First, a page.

Aaron Cypess, M.D., Ph.D.
Obesity develops when energy intake exceeds energy expenditure. This disruption of energy balance develops from a combination of increased drive to take in food and a decrease in energy expenditure. In the classical view, adipose tissue itself was considered as a passive recipient, acting as a storage depot for the excess calories, rather than an active component of disease.
Over the past two decades, this view of obesity has changed dramatically with the recognition that adipose tissue is a metabolically and hormonally active tissue, releasing free fatty acids and producing a number of hormones or adipokines acting on other tissues, including the brain, liver, and muscle to play an important role in control of food intake, energy balance, and insulin sensitivity. Moreover, adipose tissue itself is heterogeneous at multiple levels. Increased intra-abdominal fat is associated with a high risk of metabolic disease, whereas increased subcutaneous fat in the thighs and hips exerts little or no risk of metabolic disease.
Recent evidence suggests that this difference in disease risk is, at least in part, due to intrinsic differences in adipocytes in the different depots, which may be developmental in origin. In addition, it is known that not all fat is involved in energy storage. Rather, there are at least two clearly distinguishable forms of fat: white adipose tissue (WAT), which stores energy, and brown adipose tissue (BAT), which burns energy for thermogenesis.
BAT is of particular interest since recent studies suggest that in addition to its role in heat generation, BAT may also play a role in protection from weight gain and insulin resistance in both rodents and humans. At the cellular level, brown adipocytes regulate energy expenditure through their numerous, large mitochondria. In the inner mitochondrial membrane is the BAT-specific uncoupling protein 1 (UCP1), which when activated dissipates the intermembrane proton-motive force and generates heat instead of ATP.
The thermogenic capacity of BAT is impressive. In a cold-acclimatized rat, oxygen consumption by BAT is approximately twice the normal whole-body basal metabolic rate. In humans, it has been estimated that as little as 50g of BAT could utilize up to 20% of basal caloric needs if maximally stimulated. Until recently BAT was thought to be nonexistent and metabolically irrelevant in adult humans, in part because there were no methods to localize and quantify BAT mass and measure its activity.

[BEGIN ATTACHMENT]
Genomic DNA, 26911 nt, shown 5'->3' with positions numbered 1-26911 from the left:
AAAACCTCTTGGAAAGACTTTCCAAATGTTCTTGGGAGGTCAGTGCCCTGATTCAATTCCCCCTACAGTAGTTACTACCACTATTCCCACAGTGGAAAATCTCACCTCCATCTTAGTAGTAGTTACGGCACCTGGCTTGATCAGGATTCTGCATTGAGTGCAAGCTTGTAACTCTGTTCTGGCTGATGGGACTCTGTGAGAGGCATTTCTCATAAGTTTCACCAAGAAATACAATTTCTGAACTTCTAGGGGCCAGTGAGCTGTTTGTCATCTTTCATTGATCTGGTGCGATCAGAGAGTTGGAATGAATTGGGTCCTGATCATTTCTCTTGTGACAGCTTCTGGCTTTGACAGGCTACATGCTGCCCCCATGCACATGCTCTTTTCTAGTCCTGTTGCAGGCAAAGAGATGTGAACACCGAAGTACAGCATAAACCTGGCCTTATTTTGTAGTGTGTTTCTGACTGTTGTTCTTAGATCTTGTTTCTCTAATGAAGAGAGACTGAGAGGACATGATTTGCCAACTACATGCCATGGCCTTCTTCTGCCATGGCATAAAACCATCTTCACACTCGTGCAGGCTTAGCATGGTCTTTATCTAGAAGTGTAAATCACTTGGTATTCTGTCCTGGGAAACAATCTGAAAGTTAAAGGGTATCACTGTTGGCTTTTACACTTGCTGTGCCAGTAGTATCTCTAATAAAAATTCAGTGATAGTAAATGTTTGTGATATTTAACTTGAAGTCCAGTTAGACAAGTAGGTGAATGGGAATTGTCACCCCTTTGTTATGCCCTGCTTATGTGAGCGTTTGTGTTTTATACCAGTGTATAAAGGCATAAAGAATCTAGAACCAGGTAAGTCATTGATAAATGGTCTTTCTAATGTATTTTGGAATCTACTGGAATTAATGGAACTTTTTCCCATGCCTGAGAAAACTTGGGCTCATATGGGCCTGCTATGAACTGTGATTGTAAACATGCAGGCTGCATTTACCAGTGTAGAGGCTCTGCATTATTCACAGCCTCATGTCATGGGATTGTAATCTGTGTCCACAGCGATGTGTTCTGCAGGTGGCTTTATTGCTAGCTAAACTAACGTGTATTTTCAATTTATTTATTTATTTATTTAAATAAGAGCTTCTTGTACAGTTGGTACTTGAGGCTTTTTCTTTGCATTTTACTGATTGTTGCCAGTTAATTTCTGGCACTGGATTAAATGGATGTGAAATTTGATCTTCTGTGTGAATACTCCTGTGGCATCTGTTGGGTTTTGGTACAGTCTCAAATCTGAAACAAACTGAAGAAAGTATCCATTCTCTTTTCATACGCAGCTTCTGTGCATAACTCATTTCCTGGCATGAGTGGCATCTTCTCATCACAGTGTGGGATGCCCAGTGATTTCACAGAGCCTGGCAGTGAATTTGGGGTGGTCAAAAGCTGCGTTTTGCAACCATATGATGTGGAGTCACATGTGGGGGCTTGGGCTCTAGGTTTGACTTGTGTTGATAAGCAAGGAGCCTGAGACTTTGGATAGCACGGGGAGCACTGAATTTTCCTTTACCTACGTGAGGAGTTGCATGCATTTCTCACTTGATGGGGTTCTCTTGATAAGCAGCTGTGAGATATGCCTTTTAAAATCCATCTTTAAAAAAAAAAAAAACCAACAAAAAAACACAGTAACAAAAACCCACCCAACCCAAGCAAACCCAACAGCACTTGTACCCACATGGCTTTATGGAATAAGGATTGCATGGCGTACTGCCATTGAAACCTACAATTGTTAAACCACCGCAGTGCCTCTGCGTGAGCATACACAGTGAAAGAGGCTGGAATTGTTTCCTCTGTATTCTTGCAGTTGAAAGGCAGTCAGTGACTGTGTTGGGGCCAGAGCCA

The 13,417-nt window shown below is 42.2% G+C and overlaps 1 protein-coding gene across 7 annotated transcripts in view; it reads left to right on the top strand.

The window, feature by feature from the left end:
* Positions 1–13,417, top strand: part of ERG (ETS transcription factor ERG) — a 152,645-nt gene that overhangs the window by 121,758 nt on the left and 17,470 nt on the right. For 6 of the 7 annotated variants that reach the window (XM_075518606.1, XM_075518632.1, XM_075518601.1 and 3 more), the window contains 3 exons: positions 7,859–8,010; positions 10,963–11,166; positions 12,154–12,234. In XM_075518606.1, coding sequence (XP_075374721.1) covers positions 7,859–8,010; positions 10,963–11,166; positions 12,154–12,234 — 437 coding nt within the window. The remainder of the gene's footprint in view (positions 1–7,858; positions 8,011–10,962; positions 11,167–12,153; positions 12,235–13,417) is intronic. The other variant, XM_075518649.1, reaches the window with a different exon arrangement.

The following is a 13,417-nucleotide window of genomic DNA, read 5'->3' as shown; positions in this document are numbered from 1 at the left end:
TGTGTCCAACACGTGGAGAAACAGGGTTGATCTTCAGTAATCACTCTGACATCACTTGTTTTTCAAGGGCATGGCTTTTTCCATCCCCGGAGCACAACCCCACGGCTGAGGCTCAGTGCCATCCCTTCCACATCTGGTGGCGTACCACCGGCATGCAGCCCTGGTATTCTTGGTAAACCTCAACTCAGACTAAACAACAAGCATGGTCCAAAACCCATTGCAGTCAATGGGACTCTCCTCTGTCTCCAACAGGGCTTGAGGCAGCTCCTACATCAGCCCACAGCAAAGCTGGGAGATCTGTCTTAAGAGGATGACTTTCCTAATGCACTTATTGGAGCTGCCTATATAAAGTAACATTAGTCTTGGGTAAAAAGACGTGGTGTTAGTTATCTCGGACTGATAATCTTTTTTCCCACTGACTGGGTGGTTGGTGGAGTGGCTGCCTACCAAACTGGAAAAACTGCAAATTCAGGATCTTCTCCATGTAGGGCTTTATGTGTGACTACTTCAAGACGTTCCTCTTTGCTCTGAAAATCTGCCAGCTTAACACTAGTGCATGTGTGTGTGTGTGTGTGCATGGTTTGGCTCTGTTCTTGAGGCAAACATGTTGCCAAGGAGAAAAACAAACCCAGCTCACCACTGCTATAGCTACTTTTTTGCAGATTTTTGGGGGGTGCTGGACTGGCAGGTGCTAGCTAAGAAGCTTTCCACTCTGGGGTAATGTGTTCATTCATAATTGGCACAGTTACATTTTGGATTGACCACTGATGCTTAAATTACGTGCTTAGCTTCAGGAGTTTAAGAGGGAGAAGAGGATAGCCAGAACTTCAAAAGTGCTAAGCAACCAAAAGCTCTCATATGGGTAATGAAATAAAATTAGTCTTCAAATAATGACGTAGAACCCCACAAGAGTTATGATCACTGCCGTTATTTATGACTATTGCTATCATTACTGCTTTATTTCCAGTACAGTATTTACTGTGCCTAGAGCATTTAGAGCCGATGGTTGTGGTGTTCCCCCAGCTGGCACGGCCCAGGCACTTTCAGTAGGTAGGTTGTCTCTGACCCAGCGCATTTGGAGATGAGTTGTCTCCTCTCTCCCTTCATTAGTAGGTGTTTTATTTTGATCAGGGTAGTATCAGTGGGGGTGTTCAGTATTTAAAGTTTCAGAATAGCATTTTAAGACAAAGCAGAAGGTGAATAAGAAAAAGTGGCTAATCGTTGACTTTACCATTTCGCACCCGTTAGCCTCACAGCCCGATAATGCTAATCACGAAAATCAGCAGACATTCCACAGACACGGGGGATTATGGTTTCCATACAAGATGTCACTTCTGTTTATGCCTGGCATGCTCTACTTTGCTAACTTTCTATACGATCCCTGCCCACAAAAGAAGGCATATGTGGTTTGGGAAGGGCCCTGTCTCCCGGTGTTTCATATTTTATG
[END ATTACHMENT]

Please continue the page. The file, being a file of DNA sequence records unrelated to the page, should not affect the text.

Using a combination of molecular techniques and whole-body imaging, we have shown that BAT is present in adult humans in defined regions; more frequently found in women than men, and has an activity that correlates inversely with age and obesity, suggesting a potential role of brown adipose tissue in adult human metabolism.
Current translational research projects in the lab focus on brown and white adipose tissue function, energy balance, clinical physiology, and imaging in collaboration with teams from Beth Israel Deaconess Medical Center, Massachusetts General Hospital, Boston Children’s Hospital, and the Harvard School of Public Health.
1. Integrative physiology: we are conducting studies in both rodents and humans to understand BAT and WAT function and teleology from the molecular and cellular through the epidemiological levels.
2. Noninvasive imaging: new technologies are being developed, including PET/CT, MRI, infrared, and ultrasound, to quantify BAT mass and activity as a way of understanding its structure and function.
3. Therapeutics: physiological and hormonal interventions are being evaluated to identify which ones increase BAT energy expenditure and have the potential for use as treatments for obesity and diabetes.
Aaron M. Cypess, MD, PhD, grew up in Ithaca, New York. He graduated from Princeton University with a degree in chemistry and did his postgraduate training at the Rockefeller University where he studied signal transduction of peptide hormone receptors with Thomas P. Sakmar and R. Bruce Merrifield. After completing his medical degree in 2000 from Cornell University Medical College, Dr. Cypess devoted a year to studying medical ethics and Jewish law in Jerusalem, Israel.
He did his residency in internal medicine and fellowship in endocrinology, diabetes, and metabolism at Beth Israel Deaconess Medical Center (BIDMC) and Joslin Diabetes Center (JDC). His postdoctoral research with C. Ronald Kahn focused on insulin receptor signaling and brown adipose tissue development. In 2006, Dr. Cypess joined the Clinical Investigator Training Program, a masters program based at Harvard Medical School (HMS) and MIT that trains physician-scientists in the techniques and processes required for patient-oriented research. His studies utilized PET/CT imaging to describe the metabolic importance of human brown adipose tissue with C. Ronald Kahn and Allison Goldfine at JDC and Gerald M. Kolodny at BIDMC. Dr. Cypess currently has dual clinical and research appointments at JDC and BIDMC.
He is also a member of the Institutional Review Board at Partners HealthCare through his clinical appointment at Brigham and Women’s Hospital. Dr. Cypess is an Assistant Professor of Medicine at HMS and has served as a reviewer for Obesity, the Journal of Pediatrics, and the New England Journal of Medicine.